It’s a long way to the top, and there are many opportunities to discard the essential elements of ourselves along the way. The challenge is to keep growing and developing without becoming something we are not. In the 1930s Marion Milner wrote A Life of One’s Own, a powerful work about identity, identifying what’s important to you and remaining true to yourself. It’s a book that is still relevant to nearly 90 years later and offers us a guide on how to keep growing without losing ourselves.

Understand why you are validated – or not

“I discovered that I was drifting without rudder or compass, swept in all directions by influence from custom, tradition, fashion, swayed by standards uncritically accepted from my friends, my family, my countrymen, my ancestors.” – Marion Milner, A Life of One’s Own

Everyone likes to be validated in what they do. When others celebrate us we may feel successful. When they disapprove, we might feel belittled. If we keep failing to receive validation for our leadership attempts, our self-confidence can be damaged and we become less likely to take risks and grow.

The challenge is that validation often depends on our conformity to the cultural norms of an organisation. If the organisation assumes leadership should adhere to a particular style, they will overlook the merits of people that can’t be squeezed into that mould.

In this situation, a leader that doesn’t conform to senior-level norms will either be discouraged out of growth, or will put aside a key part of themselves to score promotion. As Milner writes, we run the risk of simply drifting “into accepting one’s wants ready-made from other people”. This identity cycle must be broken.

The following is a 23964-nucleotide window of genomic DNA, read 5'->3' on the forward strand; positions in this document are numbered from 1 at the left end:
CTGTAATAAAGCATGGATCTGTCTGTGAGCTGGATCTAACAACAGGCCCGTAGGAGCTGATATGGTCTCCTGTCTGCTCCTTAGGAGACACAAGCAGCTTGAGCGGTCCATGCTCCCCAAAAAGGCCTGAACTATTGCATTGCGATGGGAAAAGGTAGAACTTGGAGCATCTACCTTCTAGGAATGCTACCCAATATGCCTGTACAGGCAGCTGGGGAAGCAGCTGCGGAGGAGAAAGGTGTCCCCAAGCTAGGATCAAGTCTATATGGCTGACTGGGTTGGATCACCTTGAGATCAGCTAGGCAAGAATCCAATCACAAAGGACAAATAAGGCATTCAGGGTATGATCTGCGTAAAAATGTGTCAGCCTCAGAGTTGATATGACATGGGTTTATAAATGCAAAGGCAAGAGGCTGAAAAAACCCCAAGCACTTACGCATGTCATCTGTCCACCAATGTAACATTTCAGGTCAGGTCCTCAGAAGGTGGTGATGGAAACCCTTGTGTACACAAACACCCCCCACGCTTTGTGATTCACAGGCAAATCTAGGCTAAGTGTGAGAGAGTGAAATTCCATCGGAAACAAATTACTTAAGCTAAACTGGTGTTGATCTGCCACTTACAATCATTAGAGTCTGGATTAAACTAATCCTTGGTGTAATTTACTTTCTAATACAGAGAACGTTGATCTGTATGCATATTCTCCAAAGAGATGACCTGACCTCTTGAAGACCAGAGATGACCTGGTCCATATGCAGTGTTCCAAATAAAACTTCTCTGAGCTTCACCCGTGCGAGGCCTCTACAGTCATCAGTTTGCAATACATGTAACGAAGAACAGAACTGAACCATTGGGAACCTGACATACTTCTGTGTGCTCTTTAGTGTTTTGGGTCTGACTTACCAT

Engage in introspection

“…instead of trying to force myself into doing what I imagined I ought to do I began to enquire into what I was doing. I little knew what this apparently simple act of trying to be aware of my own experience would involve me in.” – Marion Milner, A Life of One’s Own

Marion Milner discovered that there were two opposing attitudes a person could adopt to face their problems: “One, to try and change the external world, the other, to try to change oneself.”

Successful growth must begin from the inside, but where do we draw the line between changing ourselves to fit into an organisation’s culture, and changing our mindsets to become the best versions of ourselves? If our underlying goal is validation from those higher up the hierarchy, our desire to grow will be subtly skewed to their values – even if they are different to our own.

This confusion can make the difference between growing and finding ourselves, or advancing but losing ourselves and what’s important to us. Marion Milner expressed this frustration in her search, “Was there not a way by which each person could find out for himself what he was like, not by reading what other people thought he ought to be, but directly, as directly as knowing the sky is blue…?”

An obvious remedy is to continually ask questions and engage in self-reflection. To keep sweeping layers of dust off our thinking, to sift through the values that lie under our surface, gradually excavating the leader in us that is undaunted and free.

Grow in self-belief, not just confidence

“Were these reliable guides for one’s life? I could not assume that they were, for everywhere around me I saw old ways of doing things breaking down and proving inadequate.” – Marion Milner, A Life of One’s Own

Another factor that can confuse the growth process is the difference between confidence and self-belief. Confidence comes from the acquisition of skills, knowledge and expertise. The world places a premium on it and as a result it is possible to climb the career ladder and achieve a measure of success without ever examining our identity.

Self-belief, on the other hand, comes directly from a strong sense of identity – a combination of values, history, relational experience, personal agency, and all you appreciate in yourself. It cannot be acquired without self-reflection, and it is usually not disrupted by a person’s environment. Building self-belief enables us to navigate storms, anchored to our values, steady in our own sense of purpose.

As we embark on a journey of growth, it is ultimately our values, purpose and self-belief that will determine whether we become more of ourselves, or if we deviate to what others want us to be. There is little point in climbing to the top just to have an identity crisis at the summit. Likewise, it is fruitless to stay locked in organisational habits that require you to repress yourself in a certain way to receive validation. As for the way ahead, a good place to start is by daring to look beneath the surface of yourself.

For more information, or to discuss your own development, please get in touch.